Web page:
Progress Indicator Matters
People hate waiting without being aware of how far they are away from the destination. In the bank, we watch the big screen to see how many people are ahead in the line; in a competition, we use sandglass to remind us the time lapse; while on the web, we need a progress indicator.
“Waiting” actually happens all the time through our interaction with the computer. Download software, send an email, process a transaction, or open an online video…we all have to wait. What can reduce our negative feeling of waiting, however, is a well-designed progress bar or loading indicator, showing clearly when our waiting will end. In that case, we won’t be disturbed by the uncertainty of when it is going to finish and whether it is successful.
In this post, I’m going to list some of the indicators that I hate and some I love, just to showcase that a friendly progress indicator could make a difference.
Check out the below two indicators. How frustrated could it be when you’re staring at this spinner gear or spiral bar yet seeing them stay unchanged. You’ll probably think: oh, my network’s broken and I’m stuck there forever. Then you can’t help but refresh the site. Bang! The process is interrupted and you have to start all over again and even wait longer.
Most users, as I believe, will welcome these kind of indicators. Not only a progress bar visually shows the dynamic change, but also a number offers a precise proportion that has be done or left. It gives a full sense of control to the users who thus won’t suffer from any anxiety.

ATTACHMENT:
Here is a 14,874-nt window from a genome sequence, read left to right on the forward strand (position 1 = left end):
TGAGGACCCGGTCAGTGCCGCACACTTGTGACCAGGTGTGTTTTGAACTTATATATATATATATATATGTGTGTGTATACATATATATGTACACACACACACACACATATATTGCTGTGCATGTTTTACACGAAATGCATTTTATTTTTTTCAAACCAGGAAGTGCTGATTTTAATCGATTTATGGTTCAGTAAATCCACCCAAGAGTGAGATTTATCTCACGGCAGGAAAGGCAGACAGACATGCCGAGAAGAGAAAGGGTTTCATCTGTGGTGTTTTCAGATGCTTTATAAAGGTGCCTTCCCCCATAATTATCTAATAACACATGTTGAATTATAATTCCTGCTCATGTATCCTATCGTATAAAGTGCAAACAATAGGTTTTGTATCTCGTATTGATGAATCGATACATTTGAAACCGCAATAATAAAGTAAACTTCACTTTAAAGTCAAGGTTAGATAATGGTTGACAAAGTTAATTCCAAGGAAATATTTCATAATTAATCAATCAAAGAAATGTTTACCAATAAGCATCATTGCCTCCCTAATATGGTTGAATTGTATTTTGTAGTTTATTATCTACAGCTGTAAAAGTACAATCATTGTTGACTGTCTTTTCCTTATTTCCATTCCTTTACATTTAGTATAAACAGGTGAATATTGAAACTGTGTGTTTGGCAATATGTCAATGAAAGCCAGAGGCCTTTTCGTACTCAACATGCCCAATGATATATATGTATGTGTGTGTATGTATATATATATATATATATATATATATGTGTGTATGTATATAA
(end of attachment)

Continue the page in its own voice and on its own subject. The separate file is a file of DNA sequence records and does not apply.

Even the system cannot tell the exact waiting time, it’d better show the users what proportion of the total time has already passed, or at least inform the users to wait for another few minutes. Gmail, in this case, presents a good example. The highlighted tag “sending” at the top of inbox list indicates that the email is on the way, without any proportion hint, but if the waiting is beyond normal level, the indicator will change to “Still working” that tells the users not to worry and just hang in there a little bit.
The progress indicator may be a minor detail in the big picture of a website design, but its impact on user experience can be significant. Basically, I think there are two key issues for a well functioning progress indicator. It should be close to the previous clicking area or in a fixed area (Gmail) so that the users will easily find it. It should also inform the users how much of the task is done rather than merely showing a running state.
Even so, we may not yet call it perfect. Waiting is boring, but a creative loading design can sometimes add pleasure to this process or even draw an illusion in the users that “I haven’t spent as much time as it actually is.”
I find some really fun and innovative loading flash, enjoy them and you’ll find that sometimes waiting, is not that annoying.